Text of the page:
Figure 3

HDR allows the light to “wrap around” the dark areas, giving a convincing look.

One interesting artifact in this image are the multiple reflections in the water. Just as with the image of the tree above, HDR doesn’t deal with movement well. Because of the multiple exposures, highlights will multiply. In this case, I like it, and I really like the long, long tonal range, giving the image the feeling of a conventional Black and white print.


Anyone who knows me knows that I’m a firm believer in shooting digitally. I believe that we have much more control of a digital image than we ever had with film. I am committed to finding ways to control the digital file to more closely resemble a film image, but using the best aspects of the digital workflow to create a more accurate, cleaner image.

As with film, black and white imagery is dependent upon shape. Light gives us shape, and there are no colors to mask a poor image. You must still use bold lines and directional light to make an image work.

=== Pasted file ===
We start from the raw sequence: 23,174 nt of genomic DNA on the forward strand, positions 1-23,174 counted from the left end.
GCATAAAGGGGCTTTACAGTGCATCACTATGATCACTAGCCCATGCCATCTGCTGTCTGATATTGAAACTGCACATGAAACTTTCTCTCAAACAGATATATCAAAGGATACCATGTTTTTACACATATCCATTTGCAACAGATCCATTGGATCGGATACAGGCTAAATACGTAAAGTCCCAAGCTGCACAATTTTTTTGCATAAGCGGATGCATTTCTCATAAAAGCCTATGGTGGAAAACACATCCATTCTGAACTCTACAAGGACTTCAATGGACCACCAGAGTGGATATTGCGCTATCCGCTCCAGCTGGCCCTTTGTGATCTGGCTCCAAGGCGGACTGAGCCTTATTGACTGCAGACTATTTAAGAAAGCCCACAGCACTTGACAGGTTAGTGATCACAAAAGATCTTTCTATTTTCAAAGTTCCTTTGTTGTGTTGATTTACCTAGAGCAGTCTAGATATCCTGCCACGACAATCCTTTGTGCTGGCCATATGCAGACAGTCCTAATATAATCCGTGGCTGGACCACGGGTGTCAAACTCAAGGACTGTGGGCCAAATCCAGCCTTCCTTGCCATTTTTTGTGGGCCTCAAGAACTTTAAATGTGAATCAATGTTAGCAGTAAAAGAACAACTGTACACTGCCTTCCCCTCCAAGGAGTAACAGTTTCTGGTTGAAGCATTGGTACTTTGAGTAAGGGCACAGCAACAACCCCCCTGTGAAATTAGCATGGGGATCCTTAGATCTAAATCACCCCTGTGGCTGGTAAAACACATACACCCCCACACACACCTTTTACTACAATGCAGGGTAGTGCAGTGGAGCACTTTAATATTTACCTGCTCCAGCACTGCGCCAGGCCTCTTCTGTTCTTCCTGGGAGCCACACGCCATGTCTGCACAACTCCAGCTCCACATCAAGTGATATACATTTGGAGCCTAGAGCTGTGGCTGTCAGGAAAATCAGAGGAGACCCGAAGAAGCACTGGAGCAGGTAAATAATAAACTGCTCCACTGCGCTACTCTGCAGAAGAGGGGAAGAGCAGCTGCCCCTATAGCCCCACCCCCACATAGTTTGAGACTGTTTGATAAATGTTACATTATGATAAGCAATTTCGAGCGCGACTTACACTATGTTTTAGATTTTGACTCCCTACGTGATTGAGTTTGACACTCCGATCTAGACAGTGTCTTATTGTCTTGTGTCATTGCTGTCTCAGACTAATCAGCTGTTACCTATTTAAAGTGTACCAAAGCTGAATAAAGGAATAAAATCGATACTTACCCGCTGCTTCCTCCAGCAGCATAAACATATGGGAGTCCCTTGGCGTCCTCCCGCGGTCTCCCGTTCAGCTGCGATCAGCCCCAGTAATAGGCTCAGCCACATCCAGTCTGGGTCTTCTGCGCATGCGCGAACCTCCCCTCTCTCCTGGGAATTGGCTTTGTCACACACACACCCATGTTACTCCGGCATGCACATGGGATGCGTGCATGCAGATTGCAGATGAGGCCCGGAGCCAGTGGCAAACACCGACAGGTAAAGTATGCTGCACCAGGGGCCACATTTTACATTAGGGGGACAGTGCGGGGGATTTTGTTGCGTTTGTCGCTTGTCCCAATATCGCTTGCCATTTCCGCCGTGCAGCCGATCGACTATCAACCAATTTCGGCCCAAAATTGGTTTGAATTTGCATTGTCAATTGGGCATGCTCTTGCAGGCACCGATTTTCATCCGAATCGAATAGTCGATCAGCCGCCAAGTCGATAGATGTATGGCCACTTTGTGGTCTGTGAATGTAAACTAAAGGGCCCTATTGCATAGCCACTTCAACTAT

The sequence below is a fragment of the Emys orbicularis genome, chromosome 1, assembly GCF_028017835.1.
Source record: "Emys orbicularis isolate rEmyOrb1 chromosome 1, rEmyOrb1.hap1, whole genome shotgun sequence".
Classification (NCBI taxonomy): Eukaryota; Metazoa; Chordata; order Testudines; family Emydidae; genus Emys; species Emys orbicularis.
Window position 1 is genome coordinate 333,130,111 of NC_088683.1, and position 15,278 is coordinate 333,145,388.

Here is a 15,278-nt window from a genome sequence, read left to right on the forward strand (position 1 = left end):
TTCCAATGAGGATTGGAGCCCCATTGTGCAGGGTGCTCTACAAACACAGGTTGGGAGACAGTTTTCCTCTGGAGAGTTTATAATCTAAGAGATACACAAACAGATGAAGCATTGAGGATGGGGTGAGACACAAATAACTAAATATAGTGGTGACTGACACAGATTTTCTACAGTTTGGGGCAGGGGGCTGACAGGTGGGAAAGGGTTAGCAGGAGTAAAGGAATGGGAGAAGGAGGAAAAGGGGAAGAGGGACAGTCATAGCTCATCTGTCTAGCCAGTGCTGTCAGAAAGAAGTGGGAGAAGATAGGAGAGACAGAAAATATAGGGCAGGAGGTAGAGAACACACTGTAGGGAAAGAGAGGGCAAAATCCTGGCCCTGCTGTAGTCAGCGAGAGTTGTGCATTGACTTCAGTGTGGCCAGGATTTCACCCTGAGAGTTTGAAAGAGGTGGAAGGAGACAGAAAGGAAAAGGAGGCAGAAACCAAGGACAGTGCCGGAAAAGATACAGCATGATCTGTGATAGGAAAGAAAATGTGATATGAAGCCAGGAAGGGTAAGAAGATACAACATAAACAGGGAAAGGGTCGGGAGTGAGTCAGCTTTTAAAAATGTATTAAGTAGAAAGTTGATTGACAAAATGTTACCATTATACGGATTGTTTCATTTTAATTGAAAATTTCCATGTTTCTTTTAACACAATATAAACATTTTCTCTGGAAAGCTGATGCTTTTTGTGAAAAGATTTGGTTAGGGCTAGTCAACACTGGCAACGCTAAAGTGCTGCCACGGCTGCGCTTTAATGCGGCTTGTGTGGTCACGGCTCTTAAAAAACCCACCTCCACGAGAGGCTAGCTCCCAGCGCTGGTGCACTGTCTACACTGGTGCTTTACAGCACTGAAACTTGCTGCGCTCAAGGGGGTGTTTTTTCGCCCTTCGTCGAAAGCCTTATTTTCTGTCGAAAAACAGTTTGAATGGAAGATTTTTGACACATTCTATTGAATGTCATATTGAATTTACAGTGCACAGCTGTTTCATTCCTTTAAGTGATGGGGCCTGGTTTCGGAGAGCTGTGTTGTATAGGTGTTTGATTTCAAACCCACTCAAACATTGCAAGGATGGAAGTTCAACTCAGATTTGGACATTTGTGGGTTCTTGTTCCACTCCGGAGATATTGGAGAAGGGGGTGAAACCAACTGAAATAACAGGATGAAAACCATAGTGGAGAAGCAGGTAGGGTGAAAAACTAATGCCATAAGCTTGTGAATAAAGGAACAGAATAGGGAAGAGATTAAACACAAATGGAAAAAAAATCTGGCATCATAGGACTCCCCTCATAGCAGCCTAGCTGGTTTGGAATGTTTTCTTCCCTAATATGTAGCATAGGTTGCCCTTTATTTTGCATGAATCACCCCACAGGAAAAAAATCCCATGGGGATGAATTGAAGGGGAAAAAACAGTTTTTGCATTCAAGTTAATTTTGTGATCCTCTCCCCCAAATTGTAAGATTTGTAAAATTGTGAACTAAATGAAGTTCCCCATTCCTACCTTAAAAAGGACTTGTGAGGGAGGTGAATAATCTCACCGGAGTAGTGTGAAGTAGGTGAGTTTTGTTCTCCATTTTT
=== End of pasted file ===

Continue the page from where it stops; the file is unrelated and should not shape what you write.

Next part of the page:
However, one thing that we have in a digital file that we don’t in a negative is the ability to use multiple colors in the scene to emphasize the items in that scene. With film, we had the choice of using one filter; a red filter to darken the sky, which shifted everything else, a green filter to lighten grass and foliage, a blue filter to lighten Sky lit areas. But these were global corrections.

With a digital file, we can use any combination of color changes in our black and white conversions. We can even do multiple conversions and overlay them, make corrections for individual areas, and erase what we don’t want, giving us the best quality available.